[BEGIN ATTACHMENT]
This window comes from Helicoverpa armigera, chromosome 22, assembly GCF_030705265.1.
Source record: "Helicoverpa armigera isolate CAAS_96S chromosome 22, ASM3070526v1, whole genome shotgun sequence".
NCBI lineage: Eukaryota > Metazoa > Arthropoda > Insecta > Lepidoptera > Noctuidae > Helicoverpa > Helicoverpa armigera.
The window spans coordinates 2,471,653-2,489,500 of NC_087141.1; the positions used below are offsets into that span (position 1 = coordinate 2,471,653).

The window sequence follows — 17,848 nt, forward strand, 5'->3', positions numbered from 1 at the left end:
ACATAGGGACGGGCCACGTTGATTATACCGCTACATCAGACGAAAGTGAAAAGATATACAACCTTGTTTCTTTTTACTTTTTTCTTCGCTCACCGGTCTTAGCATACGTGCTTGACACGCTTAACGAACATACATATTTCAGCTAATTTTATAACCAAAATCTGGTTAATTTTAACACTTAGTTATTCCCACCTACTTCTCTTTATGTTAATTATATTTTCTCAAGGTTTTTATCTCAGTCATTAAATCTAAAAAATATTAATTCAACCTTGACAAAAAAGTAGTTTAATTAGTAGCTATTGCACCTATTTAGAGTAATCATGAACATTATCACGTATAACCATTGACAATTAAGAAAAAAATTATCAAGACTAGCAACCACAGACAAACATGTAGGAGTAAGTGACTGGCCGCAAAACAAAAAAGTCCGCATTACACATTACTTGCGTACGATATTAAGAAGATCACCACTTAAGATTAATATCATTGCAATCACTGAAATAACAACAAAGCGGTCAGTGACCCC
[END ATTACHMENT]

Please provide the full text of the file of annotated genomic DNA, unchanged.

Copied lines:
This window comes from Helicoverpa armigera, chromosome 22, assembly GCF_030705265.1.
Source record: "Helicoverpa armigera isolate CAAS_96S chromosome 22, ASM3070526v1, whole genome shotgun sequence".
NCBI lineage: Eukaryota > Metazoa > Arthropoda > Insecta > Lepidoptera > Noctuidae > Helicoverpa > Helicoverpa armigera.
The window spans coordinates 2,471,653-2,489,500 of NC_087141.1; the positions used below are offsets into that span (position 1 = coordinate 2,471,653).

The window sequence follows — 17,848 nt, forward strand, 5'->3', positions numbered from 1 at the left end:
ACATAGGGACGGGCCACGTTGATTATACCGCTACATCAGACGAAAGTGAAAAGATATACAACCTTGTTTCTTTTTACTTTTTTCTTCGCTCACCGGTCTTAGCATACGTGCTTGACACGCTTAACGAACATACATATTTCAGCTAATTTTATAACCAAAATCTGGTTAATTTTAACACTTAGTTATTCCCACCTACTTCTCTTTATGTTAATTATATTTTCTCAAGGTTTTTATCTCAGTCATTAAATCTAAAAAATATTAATTCAACCTTGACAAAAAAGTAGTTTAATTAGTAGCTATTGCACCTATTTAGAGTAATCATGAACATTATCACGTATAACCATTGACAATTAAGAAAAAAATTATCAAGACTAGCAACCACAGACAAACATGTAGGAGTAAGTGACTGGCCGCAAAACAAAAAAGTCCGCATTACACATTACTTGCGTACGATATTAAGAAGATCACCACTTAAGATTAATATCATTGCAATCACTGAAATAACAACAAAGCGGTCAGTGACCCC